"The Consumers Are Going To Decide"
With the Wii U's European price point confirmed at £250/£300/£330 depending on the edition you want, Nintendo Of America boss Reggie Fils-Aime has spoken out to suggest that the American $299 RRP for the basic edition represents "really strong value" for the consumer.
Well, it does, seeing as it equates to £185 at the current exchange rate - which is 25% cheaper even after US sales tax. Along with explaining the bottom line, Reggie also warns us not to expect a price cut any time soon.
Rip-off Britain strikes again.
“The way that we approach consumer value is we want to make sure we give the consumer a lot for what they pay,” Reggie told GI.biz, “and when you look at that basic model you get the innovation in the GamePad – and all of the gaming options that presents – you get Miiverse in terms of a gaming community, you get Nintendo TVii, you get video chat…all of that is included in the base proposition. We think $299 is a really strong value, and it’s a value that’s going to be strong for a long time.”
"In the end, the consumers are going to decide. So I'll share this data with you. We've announced the price and we have a number of retailers taking pre-orders and the feedback that I'm getting from retailers is extremely strong in terms of pre-sales and consumer excitement at the store. In the end, I care about those people. I care about the consumer who's putting money down on a pre-order and whether or not we're presenting a great value to them. Based on some of the reports I'm getting, the answer is yes."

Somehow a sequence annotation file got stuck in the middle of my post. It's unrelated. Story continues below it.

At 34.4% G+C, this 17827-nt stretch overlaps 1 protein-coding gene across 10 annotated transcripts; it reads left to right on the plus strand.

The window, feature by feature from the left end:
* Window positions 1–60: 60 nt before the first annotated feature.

Considering that US Wii U consoles come with the free TVii service, it's hard not to feel just a little aggravated by these disparate figures Then again, most of us stopped caring about exchange rates yonks ago to avoid constantly breaking down into floods of tears - and personally, I reckon that £300 for the premium pack is actually quite competitive (it's not exactly recession-friendly, mind).
The 3DS received a slightly embarrassing though thoroughly welcome price cut within the first year of launch, but Reggie believes that this isn't on the cards for the Wii U.
"We don’t believe in pricing a product and then having to reduce the price some short time later, he explained. "When we had to do that for 3DS, it was a very painful proposition for us.”
So there. As Reggie said: "in the end, the consumers are going to decide." What have you decided?